I began the training in September 2020, which was mostly online (thanks Covid!), and involved learning how to deliver education to under-fives based on the Early Years Foundation Stage (EYFS) framework – plus there was plenty training on early childhood development and the benefits of learning through play. 

I also completed First Aid and safeguarding training, and was supported in how to meet Ofsted standards, which tiney is regulated by. It was super flexible, meaning I sometimes did a few hours a week and other weeks I worked longer hours to ensure I could qualify as soon as possible.

I loved the 12 weeks of training and, before I knew it, was opening the doors to my own home nursery in January 2021.

It was quite daunting at first as I’d never run a business before and felt nervous about building up my network and getting the word out to families, especially as I opened during lockdown.

I’m proud to be challenging that stereotype and hopefully encouraging others to embrace caring careers

But I was given lots of support around how to handle the marketing, such as joining Facebook groups, connecting with parents through local community hubs and school forums, and showcasing my nursery through Instagram. 

Welcoming the first child to my nursery in February was such a pivotal moment. It was a real joy to see a little one start learning in the environment I had created and it gave me the confidence to push forward. Since then, it’s gone from strength to strength and it’s only gotten busier with every month.

I’ve never doubted that I made the right choice. And my partner, son, and friends can see how much happier and fulfilled I am as a result. But there have been surprised and perplexed reactions along the way. And this all stems from a lack of respect and regard given to the caring roles in our society.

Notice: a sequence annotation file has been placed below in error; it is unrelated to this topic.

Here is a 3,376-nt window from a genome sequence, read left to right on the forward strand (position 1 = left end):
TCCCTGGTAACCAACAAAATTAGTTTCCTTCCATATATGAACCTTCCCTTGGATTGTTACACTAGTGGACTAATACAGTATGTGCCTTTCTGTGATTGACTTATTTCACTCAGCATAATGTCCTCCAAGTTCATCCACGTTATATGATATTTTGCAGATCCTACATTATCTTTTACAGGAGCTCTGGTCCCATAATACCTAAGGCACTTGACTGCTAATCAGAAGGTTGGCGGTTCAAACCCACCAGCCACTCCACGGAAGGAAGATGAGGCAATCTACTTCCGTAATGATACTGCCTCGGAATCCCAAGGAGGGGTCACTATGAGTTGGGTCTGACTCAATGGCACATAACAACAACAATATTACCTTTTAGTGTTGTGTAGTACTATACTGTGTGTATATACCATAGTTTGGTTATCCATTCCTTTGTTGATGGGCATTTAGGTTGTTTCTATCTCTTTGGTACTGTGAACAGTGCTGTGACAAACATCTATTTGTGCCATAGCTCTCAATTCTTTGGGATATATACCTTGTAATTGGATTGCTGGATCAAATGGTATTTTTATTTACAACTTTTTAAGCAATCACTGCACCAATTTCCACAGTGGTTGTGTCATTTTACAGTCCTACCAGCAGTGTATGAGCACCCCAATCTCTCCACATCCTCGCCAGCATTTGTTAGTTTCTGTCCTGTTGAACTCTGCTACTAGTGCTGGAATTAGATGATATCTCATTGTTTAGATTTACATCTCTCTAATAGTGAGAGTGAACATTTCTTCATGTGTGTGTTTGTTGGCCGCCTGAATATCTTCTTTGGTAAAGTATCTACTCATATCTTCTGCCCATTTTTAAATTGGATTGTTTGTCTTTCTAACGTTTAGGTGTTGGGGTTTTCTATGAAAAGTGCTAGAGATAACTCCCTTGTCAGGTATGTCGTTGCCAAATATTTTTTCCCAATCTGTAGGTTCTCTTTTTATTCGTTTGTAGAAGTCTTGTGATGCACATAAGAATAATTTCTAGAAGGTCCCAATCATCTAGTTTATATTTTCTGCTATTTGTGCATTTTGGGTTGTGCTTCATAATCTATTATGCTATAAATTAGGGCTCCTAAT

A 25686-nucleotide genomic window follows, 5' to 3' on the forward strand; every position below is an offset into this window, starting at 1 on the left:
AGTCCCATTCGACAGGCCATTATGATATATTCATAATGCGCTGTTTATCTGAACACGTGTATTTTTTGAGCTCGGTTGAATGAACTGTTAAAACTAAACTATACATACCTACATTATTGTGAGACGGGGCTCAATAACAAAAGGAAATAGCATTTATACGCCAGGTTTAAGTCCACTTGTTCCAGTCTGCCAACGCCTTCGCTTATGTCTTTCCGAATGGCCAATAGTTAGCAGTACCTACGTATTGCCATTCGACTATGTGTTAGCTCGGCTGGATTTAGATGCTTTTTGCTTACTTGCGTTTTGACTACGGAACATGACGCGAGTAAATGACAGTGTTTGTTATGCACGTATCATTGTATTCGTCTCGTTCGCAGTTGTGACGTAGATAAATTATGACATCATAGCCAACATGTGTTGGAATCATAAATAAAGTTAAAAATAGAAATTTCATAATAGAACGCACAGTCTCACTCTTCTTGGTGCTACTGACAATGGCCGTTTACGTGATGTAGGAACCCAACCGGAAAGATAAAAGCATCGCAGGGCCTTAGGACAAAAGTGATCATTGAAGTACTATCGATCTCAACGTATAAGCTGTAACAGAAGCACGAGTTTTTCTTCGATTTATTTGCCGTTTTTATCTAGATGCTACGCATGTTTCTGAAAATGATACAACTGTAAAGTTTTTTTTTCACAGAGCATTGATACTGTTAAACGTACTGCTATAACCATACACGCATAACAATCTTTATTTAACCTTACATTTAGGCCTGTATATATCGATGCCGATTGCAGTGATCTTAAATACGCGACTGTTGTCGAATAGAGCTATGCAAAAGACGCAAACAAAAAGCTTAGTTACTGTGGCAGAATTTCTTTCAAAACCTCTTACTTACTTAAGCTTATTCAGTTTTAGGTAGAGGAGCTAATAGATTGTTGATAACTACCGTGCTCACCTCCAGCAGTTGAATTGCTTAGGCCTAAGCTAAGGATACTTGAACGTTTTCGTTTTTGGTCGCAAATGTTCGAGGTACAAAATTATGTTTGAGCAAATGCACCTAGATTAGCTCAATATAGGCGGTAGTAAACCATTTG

While jobs in finance, law, or insurance are seen as ‘respectable’ and remunerated accordingly, the roles which involve helping people – social work, childcare, adult social care – are far too often seen as unskilled or one-dimensional. 

We don’t see them as aspirational – and this perspective could not be more wrong. Caring careers are deeply rewarding, and you genuinely feel as if you’re making a difference.

Switching careers obviously came with financial implications initially as I had to build my business from the ground up. But it’s a long-term investment and I’m making more money each month as the business grows. 

But too many people can’t see past stereotypes of what aspirational careers should be. I’m proud to be challenging that stereotype and hopefully encouraging others to embrace caring careers.

Since I retrained, I’ve met former dentists, HR leaders, even a diamond dealer, who have all decided to take on childminding instead.

We need to spotlight and celebrate these stories if caring jobs are to receive the parity of esteem they deserve. 

People working on the frontlines of health, education, or care rarely get the respect, remuneration and genuine recognition such roles really warrant. People like me and my fellow childminders show that ambition, intelligence, aptitude and work ethic are more than mutually inclusive with careers that aren’t seen as traditionally ‘high-flying’.

My transition from finance to childcare was a step up in more ways than one. It’s time everyone else saw that too.